The New York Times, Trump and Operation Bullwinkle J. Moose


In the aftermath of the election, the New York Times apologized to its readers for screwing up its campaign coverage and failing to foresee Donald Trump’s victory, and promised it would do a better job going forward. “We aim to rededicate ourselves to the fundamental mission of Times journalism,” said a letter signed by publisher Arthur Sulzberger Jr. and executive editor Dean Baquet. “That is to report America and the world honestly, without fear or favor, striving always to understand and reflect all political perspectives and life experiences in the stories that we bring to you.”

It was, theoretically, encouraging news, but little has changed in the Times coverage since the election. It is currently leading the charge, along with the Washington Post, of exposing the alleged Russian plot to steal the vote from Hillary — whose campaign it turns out rejected last minute union help in Michigan because its internal polling showed it comfortably ahead — but thus far has produced little hard evidence to substantiate the claim.

In today’s installment, we learn from the Times that clues pointing to Moscow include Microsoft Word documents posted by Guccifer 2.0 that “had been edited by someone calling himself, in Russian, Felix Edmundovich — an obvious nom de guerre honoring the founder of the Soviet secret police, Felix Edmundovich Dzerzhinsky” and bad links in the texts “were marked by warnings in Russian, generated by what was clearly a Russian-language version of Word.” There was even a Russian hacking squad codenamed Cozy Bear and  team members nicknamed Boris and Natasha. (Actually, I made that last part up, but I expect revelation of Operation Bullwinkle J. Moose is imminent.) As Mark Ames tweeted, “You can’t stop a culture in mid-hysteria meltdown, you just have to step out of the way and, uh, laugh in horror.”

Did Putin seek to influence the U.S. election? Obviously. He would have been remiss not to, just as the U.S. seeks to influence overseas elections, periodically by organizing military coups or economic sabotage programs. Did he organize a grand operation to steal the election for Trump? There’s still no evidence that comes close to proving it and in the end he didn’t have the power to make Democratic voters stay home in droves or, in some cases, pull the ballot for Trump.

Meanwhile, the Times has hired Politico‘s Glenn Thrush to strengthen its White House coverage. Yeah, that’s the same Thrush who was seen apologizing via email to John Podesta for a campaign story, which he sent a draft of, that he thought was too critical, saying, “Please don’t share or tell anyone I did this Tell me if I fucked up anything.” Thrush had a story in Politico yesterday about the “Democrats’ dark-arts master,” David Brock, in which he heaped praise upon his subject, who was apparentlly a source for a good deal of Thrush’s campaign reporting.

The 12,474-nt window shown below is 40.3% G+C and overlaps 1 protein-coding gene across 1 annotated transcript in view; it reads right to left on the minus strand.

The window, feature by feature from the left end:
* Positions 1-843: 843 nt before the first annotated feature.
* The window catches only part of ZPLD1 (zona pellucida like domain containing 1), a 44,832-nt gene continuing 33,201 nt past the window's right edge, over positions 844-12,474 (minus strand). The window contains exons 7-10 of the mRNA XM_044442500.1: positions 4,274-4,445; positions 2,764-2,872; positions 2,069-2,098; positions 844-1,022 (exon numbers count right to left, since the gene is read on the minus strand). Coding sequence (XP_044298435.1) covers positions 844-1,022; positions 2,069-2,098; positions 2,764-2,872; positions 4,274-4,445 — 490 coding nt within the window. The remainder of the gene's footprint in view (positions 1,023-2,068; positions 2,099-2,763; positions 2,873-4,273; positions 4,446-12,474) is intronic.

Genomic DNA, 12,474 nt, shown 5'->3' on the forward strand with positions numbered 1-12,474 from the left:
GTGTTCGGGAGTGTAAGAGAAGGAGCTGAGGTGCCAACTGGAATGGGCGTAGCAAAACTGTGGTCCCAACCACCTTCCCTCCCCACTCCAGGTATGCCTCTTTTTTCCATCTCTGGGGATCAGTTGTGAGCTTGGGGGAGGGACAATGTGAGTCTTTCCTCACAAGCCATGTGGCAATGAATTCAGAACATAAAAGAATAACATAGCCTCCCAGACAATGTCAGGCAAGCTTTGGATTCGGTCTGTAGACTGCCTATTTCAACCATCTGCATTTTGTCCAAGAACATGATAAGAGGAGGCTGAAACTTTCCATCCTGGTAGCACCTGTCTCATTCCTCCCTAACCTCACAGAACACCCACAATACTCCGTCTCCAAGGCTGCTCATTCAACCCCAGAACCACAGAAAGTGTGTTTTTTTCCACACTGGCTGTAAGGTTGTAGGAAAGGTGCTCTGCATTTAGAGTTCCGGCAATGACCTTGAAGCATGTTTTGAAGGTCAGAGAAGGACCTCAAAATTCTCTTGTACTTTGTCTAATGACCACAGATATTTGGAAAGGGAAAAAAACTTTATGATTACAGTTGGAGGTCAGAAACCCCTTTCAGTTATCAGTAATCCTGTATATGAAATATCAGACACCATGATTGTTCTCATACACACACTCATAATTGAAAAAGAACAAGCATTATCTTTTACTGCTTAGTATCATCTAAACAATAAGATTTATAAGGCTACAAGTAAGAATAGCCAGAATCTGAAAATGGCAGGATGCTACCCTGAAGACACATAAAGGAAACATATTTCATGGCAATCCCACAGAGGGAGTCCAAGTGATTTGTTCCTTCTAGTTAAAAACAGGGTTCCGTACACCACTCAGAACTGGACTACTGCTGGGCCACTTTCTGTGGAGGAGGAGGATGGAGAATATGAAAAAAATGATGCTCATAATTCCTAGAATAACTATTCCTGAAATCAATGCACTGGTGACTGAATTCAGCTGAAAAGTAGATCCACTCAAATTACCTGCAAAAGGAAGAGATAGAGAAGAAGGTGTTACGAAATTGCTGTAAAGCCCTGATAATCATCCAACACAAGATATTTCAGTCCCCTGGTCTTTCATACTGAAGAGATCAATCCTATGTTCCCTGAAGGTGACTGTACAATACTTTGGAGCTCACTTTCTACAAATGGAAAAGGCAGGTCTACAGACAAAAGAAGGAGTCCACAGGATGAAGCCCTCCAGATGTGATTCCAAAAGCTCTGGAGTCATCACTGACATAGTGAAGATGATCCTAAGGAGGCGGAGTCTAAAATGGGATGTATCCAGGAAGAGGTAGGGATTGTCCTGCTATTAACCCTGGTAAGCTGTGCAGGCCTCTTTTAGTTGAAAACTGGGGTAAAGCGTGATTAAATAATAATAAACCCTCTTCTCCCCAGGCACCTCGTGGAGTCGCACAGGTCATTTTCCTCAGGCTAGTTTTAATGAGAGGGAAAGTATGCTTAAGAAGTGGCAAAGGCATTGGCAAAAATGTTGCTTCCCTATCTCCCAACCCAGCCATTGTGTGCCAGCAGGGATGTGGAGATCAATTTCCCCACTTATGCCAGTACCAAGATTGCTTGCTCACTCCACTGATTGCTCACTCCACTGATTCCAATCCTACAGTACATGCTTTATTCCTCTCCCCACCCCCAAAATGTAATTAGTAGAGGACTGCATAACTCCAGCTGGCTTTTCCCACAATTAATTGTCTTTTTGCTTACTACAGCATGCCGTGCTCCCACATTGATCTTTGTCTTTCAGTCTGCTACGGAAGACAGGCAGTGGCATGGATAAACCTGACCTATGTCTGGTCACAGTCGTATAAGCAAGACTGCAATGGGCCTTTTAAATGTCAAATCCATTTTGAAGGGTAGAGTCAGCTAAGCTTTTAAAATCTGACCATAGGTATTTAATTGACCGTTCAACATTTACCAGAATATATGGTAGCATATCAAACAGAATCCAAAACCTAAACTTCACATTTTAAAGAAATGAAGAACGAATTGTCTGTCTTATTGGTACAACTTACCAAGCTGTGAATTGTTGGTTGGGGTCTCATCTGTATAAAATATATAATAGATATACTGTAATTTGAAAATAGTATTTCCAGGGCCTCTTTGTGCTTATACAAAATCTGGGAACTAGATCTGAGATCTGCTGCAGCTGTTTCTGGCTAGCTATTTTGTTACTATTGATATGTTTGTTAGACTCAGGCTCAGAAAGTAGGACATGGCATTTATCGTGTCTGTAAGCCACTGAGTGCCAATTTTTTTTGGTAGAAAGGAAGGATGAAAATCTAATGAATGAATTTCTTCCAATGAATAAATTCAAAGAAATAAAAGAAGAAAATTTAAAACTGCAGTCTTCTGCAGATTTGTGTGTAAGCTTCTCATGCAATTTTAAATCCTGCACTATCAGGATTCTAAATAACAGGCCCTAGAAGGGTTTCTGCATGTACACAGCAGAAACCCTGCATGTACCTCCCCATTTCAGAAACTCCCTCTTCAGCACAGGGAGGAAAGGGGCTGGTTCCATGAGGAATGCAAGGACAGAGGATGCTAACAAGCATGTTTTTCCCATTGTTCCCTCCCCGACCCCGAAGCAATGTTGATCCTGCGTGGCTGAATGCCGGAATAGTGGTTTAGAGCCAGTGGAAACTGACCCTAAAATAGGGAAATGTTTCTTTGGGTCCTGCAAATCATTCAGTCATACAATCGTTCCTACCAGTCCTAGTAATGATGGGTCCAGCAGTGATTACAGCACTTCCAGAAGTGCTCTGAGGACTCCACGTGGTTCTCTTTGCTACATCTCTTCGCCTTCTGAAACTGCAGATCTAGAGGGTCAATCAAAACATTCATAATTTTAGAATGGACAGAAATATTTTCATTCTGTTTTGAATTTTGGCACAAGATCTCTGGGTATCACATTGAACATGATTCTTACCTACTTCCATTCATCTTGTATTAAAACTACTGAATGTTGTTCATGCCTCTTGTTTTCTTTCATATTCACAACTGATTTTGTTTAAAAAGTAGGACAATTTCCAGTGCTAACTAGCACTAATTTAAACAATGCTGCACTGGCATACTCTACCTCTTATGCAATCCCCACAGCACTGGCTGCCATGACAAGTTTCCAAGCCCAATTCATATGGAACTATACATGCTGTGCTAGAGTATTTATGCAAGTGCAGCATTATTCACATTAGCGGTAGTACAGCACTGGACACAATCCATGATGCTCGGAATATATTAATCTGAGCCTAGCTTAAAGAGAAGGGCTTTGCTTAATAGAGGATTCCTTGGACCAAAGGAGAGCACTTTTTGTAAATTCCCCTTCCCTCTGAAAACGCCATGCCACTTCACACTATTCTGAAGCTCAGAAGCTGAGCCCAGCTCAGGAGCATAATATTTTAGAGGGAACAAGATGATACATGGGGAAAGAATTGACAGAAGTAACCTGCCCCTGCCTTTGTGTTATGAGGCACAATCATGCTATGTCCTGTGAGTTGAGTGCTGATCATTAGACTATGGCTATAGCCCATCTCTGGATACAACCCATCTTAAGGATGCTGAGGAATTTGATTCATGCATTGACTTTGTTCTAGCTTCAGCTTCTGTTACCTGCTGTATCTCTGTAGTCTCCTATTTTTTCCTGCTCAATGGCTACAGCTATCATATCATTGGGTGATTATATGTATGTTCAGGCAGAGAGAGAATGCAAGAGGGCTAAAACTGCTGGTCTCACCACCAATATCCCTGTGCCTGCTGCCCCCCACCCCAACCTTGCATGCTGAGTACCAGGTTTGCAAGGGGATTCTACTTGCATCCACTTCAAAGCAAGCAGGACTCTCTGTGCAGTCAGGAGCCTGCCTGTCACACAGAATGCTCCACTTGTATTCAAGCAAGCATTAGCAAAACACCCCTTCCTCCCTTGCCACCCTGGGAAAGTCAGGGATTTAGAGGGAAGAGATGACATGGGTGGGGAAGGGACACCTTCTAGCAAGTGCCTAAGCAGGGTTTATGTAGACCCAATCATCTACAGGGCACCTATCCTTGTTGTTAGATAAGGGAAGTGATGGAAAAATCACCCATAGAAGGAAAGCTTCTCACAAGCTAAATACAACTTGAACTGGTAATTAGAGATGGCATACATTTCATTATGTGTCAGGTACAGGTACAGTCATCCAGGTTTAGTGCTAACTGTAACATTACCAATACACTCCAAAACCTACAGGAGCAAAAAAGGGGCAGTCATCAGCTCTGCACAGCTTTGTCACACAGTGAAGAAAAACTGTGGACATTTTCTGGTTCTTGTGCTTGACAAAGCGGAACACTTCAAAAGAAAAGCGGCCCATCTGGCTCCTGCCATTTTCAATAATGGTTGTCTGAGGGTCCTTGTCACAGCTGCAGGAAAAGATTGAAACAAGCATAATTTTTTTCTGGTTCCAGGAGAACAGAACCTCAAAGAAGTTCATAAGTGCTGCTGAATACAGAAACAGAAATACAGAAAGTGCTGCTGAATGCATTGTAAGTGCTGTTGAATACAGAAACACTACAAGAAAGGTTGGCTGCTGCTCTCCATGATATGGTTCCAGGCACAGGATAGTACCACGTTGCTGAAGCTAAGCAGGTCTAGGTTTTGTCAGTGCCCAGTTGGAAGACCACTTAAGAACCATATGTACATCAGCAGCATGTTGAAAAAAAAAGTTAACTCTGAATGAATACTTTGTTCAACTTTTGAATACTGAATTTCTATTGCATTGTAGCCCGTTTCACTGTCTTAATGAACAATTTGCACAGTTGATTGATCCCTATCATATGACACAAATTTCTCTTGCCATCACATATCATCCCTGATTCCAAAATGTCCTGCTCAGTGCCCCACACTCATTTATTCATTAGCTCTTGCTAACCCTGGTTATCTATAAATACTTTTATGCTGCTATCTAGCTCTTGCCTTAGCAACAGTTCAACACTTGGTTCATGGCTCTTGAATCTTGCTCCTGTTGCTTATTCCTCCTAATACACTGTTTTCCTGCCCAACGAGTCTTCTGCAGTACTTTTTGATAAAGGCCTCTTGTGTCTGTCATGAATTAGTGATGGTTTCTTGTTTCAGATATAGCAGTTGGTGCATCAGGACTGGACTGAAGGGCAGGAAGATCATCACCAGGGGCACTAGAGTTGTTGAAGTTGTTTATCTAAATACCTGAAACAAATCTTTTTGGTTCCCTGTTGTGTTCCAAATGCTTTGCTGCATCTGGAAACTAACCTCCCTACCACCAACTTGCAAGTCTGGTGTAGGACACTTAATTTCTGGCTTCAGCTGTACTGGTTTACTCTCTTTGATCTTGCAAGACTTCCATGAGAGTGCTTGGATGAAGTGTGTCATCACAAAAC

Thrush will be joining a team that includes Maggie Haberman, who also ran her stories by the Clinton campaign before publication. “We have had [Haberman]…tee up stories for us before and have never been disappointed.” campaign spokeswoman Jennifer Palmieri wrote in one of the Podesta emails.

Jim Rutenberg, the Times‘ media columnist, will certainly bring additional muscle to the newspaper’s Trump coverage. During the campaign, he all but endorsed Clinton in a column that said he and other reporters viewed “a Trump presidency as something that’s potentially dangerous,” which required them to report on him with a particularly critical point of view.

I’m not sure why Trump deserved more scrutiny than Hillary, but Rutenberg apparently still feels that reporting on him is somehow different then reporting on other politicians. “Television news is going to have to do its part should Mr. Trump and his administration try to make policy based on false assertions, the same way he used them on the campaign trail,” he wrote a few days ago in a column titled In Trump Era, Uncompromising TV News Should Be the Norm, Not the Exception.

“Too often television news, especially on cable, serves as a megaphone for politicians who use it to forward lies and propaganda while so effortlessly ignoring questions they’re supposedly there to answer,” Rutenberg added helpfully.

Yeah, thank goodness the Times and other print outlets would never do that.


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